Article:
Understanding the GED® Test
By Mario Baird-McDaniel, Educator
June 03, 2016
If you're planning to take the GED test soon, you'll have some questions. How does the test work? What’s on it? How can I pass and get a high score? An online free practice test can help you build a study plan, and here’s some information to get you started.
About High School Equivalency Diplomas
There used to be only one test you could take to get your high school equivalency (HSE) diploma: the GED test. Today, there are three tests: the GED test, the HiSET exam, and the TASC test. Which tests you can choose depends on your state because your state government will award your HSE diploma.
The three HSE tests are similar. They are made up of four to five subtests in math, reading, writing, science, and social studies. The GED test has four subtests, since it combines reading and writing into one Reasoning Through Language Arts test.
To take your HSE exam, you’ll need to find a local official testing center. HSE exams can be taken on a computer, but only at a test center. It’s important to prepare for your high school equivalency test. Good preparation is the key to passing.
What’s on the Math Test?
Math is the test that worries most test-takers. But it just requires some study and practice. Each HSE exam has a math test. During part of the test, you’ll be able to use a calculator.
The math tests are mainly multiple choice, but you will find some other types of questions. For example, you may need to mark or click the correct point on a graph. Or, you might need to drag bars onto a chart in the correct place.
The exam will test your understanding of numbers and basic math, algebra, geometry, statistics, and probability. While each of the three tests has a different emphasis, they all cover similar skills.
If your math skills aren’t strong, focus on basic math. Understand numbers and different ways they’re shown (fractions, decimals, exponents). Become an expert at multiplication, division, addition, and subtraction. Learn to solve word problems. With good explanations and time to practice, you can master these skills. They underlie all questions on the math test.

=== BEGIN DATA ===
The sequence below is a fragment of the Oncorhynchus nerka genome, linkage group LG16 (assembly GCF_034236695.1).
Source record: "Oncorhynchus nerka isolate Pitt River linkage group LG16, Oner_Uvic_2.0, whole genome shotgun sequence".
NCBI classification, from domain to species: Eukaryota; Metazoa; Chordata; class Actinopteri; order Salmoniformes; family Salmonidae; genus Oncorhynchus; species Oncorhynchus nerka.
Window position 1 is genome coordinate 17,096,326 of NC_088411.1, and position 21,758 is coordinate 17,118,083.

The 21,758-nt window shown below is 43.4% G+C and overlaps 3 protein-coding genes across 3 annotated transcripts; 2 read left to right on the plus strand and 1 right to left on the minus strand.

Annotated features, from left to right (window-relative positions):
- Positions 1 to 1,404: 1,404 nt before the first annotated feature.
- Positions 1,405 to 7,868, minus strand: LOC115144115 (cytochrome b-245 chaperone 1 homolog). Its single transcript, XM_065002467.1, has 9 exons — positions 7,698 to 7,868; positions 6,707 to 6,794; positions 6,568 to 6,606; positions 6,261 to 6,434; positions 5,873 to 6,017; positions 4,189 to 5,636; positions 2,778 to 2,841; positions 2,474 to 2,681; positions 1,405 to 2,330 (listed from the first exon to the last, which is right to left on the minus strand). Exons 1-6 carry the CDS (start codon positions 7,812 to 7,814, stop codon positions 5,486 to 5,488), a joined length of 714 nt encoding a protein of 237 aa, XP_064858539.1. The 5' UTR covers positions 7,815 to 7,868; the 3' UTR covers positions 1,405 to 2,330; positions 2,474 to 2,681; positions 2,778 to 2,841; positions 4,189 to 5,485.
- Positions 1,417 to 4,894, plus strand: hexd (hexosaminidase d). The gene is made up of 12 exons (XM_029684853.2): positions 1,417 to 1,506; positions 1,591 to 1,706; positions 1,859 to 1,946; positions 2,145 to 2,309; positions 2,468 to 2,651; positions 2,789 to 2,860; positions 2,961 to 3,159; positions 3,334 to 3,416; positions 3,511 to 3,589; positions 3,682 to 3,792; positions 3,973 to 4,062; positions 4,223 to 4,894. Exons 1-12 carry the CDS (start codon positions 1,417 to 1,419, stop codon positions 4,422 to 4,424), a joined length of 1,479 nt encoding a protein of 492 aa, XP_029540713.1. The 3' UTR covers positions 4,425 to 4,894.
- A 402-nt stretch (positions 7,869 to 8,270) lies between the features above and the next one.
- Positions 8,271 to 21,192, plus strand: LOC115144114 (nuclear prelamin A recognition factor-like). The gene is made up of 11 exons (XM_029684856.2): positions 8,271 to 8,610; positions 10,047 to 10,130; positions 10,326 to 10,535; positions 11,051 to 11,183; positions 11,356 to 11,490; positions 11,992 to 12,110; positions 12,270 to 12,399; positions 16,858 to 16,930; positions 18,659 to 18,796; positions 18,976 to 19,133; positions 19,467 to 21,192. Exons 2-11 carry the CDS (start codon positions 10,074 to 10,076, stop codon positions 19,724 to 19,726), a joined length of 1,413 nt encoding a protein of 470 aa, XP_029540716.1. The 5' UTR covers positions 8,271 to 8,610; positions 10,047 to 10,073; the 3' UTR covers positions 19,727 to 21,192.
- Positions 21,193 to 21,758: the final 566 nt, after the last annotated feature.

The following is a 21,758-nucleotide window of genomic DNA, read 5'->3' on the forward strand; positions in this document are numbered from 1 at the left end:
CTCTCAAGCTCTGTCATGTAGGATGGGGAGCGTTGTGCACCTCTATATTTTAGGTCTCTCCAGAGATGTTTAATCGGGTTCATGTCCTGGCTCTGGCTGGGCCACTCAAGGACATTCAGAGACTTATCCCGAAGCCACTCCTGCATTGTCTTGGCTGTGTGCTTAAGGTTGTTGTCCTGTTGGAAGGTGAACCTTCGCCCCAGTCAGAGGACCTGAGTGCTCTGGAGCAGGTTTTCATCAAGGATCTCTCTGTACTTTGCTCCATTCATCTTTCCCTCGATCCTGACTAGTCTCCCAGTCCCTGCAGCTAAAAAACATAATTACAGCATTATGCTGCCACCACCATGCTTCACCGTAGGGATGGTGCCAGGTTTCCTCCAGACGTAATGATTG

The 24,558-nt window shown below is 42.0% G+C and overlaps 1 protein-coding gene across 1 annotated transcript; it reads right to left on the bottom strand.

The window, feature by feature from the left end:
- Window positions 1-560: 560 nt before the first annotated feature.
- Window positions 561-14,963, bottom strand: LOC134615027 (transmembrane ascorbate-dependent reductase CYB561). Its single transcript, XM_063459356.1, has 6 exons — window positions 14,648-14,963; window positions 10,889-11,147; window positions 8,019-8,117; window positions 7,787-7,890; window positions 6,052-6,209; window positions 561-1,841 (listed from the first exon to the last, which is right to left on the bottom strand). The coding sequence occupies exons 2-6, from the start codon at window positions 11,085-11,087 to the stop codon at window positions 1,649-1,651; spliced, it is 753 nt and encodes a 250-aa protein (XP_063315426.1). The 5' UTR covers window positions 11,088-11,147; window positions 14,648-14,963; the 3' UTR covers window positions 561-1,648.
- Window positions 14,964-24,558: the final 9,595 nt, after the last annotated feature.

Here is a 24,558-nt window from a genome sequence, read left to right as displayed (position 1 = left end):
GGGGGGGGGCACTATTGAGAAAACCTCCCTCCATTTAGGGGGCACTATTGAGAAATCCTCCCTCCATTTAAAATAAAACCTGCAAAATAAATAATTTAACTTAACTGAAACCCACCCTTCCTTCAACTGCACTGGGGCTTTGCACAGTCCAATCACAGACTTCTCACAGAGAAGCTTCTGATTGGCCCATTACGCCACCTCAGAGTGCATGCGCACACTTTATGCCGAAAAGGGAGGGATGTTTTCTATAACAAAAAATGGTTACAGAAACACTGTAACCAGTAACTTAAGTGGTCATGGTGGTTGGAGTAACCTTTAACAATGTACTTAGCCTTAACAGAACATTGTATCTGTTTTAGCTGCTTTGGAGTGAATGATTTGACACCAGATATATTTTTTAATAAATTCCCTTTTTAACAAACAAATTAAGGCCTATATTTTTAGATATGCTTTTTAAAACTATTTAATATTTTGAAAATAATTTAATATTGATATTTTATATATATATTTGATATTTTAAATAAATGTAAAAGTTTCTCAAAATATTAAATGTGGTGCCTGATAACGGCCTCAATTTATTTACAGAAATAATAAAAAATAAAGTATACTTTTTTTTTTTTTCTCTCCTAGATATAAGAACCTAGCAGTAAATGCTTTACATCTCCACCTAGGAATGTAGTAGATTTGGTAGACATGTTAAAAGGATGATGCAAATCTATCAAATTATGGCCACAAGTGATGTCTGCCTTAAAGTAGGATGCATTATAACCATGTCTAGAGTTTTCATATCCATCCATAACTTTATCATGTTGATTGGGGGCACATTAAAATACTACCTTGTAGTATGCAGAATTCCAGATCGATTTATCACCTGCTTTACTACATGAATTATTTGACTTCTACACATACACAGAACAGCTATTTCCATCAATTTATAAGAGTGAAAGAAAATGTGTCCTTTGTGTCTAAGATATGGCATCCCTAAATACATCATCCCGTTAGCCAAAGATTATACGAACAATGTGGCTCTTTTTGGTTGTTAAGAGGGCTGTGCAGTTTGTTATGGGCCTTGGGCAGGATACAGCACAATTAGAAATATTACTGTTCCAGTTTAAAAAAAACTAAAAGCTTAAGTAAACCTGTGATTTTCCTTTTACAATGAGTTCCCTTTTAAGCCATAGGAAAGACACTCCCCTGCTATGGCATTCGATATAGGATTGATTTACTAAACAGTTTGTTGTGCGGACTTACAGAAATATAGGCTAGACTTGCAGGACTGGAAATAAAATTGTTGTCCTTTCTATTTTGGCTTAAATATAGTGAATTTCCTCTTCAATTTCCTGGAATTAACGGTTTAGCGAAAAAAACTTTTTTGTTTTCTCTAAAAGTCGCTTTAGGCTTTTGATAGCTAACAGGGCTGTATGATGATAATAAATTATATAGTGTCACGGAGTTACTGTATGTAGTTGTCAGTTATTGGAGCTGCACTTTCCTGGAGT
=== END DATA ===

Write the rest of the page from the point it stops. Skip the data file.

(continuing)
Once you’ve thoroughly learned the basics, get some practice with more advanced math. You don’t need to get every question right to pass the test, so focus on mastering the easiest areas first.
- In algebra, learn the basics of equations, expressions, and inequalities. You should be able to easily solve simple equations.
- Learn the basics of what a function is and what you can tell by looking at a graph.
- In geometry, learn perimeter, area, surface area, and volume, using different types of shapes.
- In statistics, learn a bit about data. Be able to read and understand charts and graphs. Learn about mean, median, and mode, and how to interpret data.
- Learn how to calculate probability.
As you study, you should take periodic practice tests. Find out how much you need to improve your score and what you still need to learn. Math can be challenging to learn on your own using books or free online courses. There is a lot to study, and a program specifically made for your high school equivalency exam can be quicker and easier. Consider affordable online study programs specifically made for the GED test, HiSET exam, and TASC test that include online practice tests.